Home sellers have had it easy over the last few years. Housing demand has risen along with the improving economy, and home builders have struggled to build at a pace that keeps up with that demand. The result was a shortage of housing inventory that allowed sellers to sit back and let buyers bid up the price of their home.
But data from the last two months suggests that the housing market is entering a new stage, especially on the West Coast, where home prices have risen beyond most people’s capacity to pay. Instead of bidding wars, houses are sitting on the market longer, and price cuts are becoming more common. Buyers are starting to regain the upper hand.
“If we’re right, nationally, we’ve already entered the early stages of a buyer’s market,” writes Rick Palacios Jr. director of research at John Burns Real Estate Consulting. “Should supply levels cross above five months we’ll be watching for flat [or] possibly declining resale prices in some markets, especially where affordability is already very stretched.”
Housing supply constraints have been a primary factor in driving prices up, but there are signs this is changing. Data from the National Association of Realtors shows that “months of supply”—a leading indicator of housing supply that divides the number of active listings by the pace of sales—has ticked up year-over-year in the last few months after years of declines.
But real estate experts often say there’s no such thing as a national housing market—new homes for sale in New York, for example, don’t mean anything for people who live in San Francisco—and the spikes in supply are most pronounced on the West Coast.
Some of the biggest jumps are in markets that have been red hot over the last 5 years, namely the San Francisco Bay Area, Seattle, and Denver. Active real estate listings in September were up by a whopping 113 percent year-over-year in San Jose, 81 percent in Denver, 47 percent in Seattle, 33 percent in San Francisco, 34 percent in San Diego, and 12 percent in Los Angeles.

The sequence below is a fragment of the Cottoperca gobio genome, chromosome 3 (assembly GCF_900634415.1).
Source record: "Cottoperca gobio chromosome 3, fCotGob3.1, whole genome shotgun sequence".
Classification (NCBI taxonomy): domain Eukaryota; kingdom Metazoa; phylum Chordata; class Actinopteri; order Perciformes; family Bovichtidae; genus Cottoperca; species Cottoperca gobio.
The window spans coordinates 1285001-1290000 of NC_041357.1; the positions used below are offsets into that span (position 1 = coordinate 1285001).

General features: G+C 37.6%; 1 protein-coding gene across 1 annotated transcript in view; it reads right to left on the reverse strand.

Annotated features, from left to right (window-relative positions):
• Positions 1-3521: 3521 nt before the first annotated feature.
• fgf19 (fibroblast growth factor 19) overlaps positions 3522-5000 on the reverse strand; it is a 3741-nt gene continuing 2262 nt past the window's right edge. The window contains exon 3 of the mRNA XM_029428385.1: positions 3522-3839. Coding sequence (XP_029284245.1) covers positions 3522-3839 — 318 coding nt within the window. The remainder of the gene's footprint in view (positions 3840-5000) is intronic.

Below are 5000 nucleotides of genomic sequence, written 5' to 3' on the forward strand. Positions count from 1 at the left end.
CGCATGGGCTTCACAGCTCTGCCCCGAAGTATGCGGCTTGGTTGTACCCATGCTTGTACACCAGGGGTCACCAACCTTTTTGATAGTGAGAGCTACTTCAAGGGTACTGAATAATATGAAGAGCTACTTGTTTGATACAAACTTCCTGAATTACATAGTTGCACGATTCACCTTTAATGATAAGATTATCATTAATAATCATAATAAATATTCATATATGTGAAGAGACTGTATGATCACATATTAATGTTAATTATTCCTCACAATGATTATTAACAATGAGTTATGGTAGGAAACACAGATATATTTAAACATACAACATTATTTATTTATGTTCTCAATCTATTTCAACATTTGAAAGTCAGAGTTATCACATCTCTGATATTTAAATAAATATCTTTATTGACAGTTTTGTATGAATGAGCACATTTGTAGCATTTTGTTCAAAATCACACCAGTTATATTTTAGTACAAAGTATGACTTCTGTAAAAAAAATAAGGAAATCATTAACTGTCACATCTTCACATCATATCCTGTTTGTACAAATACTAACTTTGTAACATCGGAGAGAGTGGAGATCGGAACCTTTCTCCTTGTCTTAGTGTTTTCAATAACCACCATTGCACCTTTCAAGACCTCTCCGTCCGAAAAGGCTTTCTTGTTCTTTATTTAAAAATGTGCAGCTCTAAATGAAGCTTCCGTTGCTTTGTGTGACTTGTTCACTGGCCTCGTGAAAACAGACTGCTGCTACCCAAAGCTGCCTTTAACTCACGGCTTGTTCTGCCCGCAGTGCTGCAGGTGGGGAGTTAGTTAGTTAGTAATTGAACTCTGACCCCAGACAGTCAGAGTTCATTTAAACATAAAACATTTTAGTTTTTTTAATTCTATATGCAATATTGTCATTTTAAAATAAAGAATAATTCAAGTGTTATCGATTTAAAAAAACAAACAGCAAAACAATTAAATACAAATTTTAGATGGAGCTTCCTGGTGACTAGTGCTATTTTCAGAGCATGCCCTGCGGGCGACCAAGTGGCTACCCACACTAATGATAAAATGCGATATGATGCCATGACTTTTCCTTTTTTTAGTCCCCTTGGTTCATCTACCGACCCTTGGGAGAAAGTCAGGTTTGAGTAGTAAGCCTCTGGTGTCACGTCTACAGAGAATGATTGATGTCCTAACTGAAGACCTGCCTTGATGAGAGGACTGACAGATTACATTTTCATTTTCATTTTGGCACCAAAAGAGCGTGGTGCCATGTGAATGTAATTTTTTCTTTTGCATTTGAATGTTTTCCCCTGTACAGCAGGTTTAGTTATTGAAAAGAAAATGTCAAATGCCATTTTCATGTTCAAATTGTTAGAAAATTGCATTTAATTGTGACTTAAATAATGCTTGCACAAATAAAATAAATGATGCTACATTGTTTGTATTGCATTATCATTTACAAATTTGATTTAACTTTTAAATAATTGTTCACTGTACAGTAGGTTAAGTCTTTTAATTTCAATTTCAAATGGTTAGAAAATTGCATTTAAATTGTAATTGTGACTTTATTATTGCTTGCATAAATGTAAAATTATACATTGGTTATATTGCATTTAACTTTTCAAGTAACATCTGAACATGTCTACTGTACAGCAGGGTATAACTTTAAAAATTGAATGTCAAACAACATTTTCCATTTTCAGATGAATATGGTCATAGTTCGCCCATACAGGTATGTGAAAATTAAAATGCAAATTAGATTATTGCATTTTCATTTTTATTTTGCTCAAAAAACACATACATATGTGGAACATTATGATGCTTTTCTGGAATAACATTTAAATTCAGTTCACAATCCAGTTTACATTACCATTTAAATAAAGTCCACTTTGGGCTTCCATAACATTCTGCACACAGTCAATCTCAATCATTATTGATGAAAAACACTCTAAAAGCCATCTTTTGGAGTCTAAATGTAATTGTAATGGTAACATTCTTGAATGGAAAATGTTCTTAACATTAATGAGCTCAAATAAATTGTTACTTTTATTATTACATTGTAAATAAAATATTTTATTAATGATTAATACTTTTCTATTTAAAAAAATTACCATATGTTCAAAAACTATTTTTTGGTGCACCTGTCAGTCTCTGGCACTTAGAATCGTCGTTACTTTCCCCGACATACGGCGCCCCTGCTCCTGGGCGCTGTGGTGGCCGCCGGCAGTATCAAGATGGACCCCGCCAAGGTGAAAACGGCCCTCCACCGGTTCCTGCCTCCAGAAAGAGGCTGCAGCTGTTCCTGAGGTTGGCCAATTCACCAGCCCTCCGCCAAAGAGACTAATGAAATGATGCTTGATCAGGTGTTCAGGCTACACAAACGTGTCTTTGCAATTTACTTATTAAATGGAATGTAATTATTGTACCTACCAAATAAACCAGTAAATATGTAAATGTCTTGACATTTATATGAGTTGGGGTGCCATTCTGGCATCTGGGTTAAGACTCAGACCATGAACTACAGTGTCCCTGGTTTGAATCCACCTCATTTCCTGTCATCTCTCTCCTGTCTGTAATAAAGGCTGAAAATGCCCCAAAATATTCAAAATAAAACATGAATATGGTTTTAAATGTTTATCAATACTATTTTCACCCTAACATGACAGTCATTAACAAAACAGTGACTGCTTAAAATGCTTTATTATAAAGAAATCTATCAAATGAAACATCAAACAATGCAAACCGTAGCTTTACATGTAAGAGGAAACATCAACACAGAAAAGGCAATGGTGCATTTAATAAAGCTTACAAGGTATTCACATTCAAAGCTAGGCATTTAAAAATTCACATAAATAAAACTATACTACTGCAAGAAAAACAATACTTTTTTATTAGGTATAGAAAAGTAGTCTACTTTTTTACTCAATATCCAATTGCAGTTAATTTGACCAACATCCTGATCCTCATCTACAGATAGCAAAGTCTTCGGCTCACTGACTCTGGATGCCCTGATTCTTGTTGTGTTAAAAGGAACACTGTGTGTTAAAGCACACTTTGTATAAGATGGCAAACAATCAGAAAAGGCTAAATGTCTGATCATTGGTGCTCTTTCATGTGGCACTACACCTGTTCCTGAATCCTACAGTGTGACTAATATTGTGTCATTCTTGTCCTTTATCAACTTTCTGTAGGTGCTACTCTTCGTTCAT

But the trend isn’t limited to the largest markets, as smaller cities across California, Colorado, Washington, and Oregon have seen jumps as well. Of the 30 markets that showed the highest spikes in active listings in September, 19 are in those four states.
While the number of active listings has risen, home sales have fallen dramatically across the U.S., as inventory woes and affordability constraints continue to drag down the market as a whole. But as with supply spikes, home sales are falling by double digits in some markets on the West Coast. In September, home sales were down 24 percent year-over-year in Seattle, 16 percent in San Jose, 16 percent in Los Angeles, and 13 percent in San Diego.
The combination of more homes on the market but fewer sales means that despite surging demand for housing, homes are sitting on the market. And given the affordability crisis sweeping across America, especially on the West Coast, this points to only one thing: Home prices have outpaced wages in these markets and people simply can’t afford to buy.
In Southern California, the year-over-year rate of home price appreciation—meaning the rate at which home prices are going up—began to decline in the spring and has continued to do so into the fall. Northern California was a little later to respond, but San Jose and San Francisco registered their first year-over-year declines in September.
“This is a sign of weakening demand relative to supply, particularly when you see multiple months of decelerating [home price appreciation],” said Daren Blomquist of ATTOM Data Solutions, a real estate data provider. Blomquist noted that data in some of the smaller markets can be volatile from month to month.
Another wild card in this dynamic is rising interest rates, which are once again approaching 5 percent. Rising rates were cited as a possible cause of last week’s stock market selloff, and the housing market is particularly sensitive it. When interest rates rise, monthly mortgage payments go up.
For markets where home prices have already hit their ceiling, rising rates will likely cause home prices to drop just because something will have to give for people to be able to buy a home. Unfortunately for home buyers, the price drop won’t result in lower payments, just that they will pay less on the principal of their mortgage and more on interest.
Regardless of where rates go, though, home prices on the West Coast markets where supply is up and sales are lagging appear to have nowhere to go but down.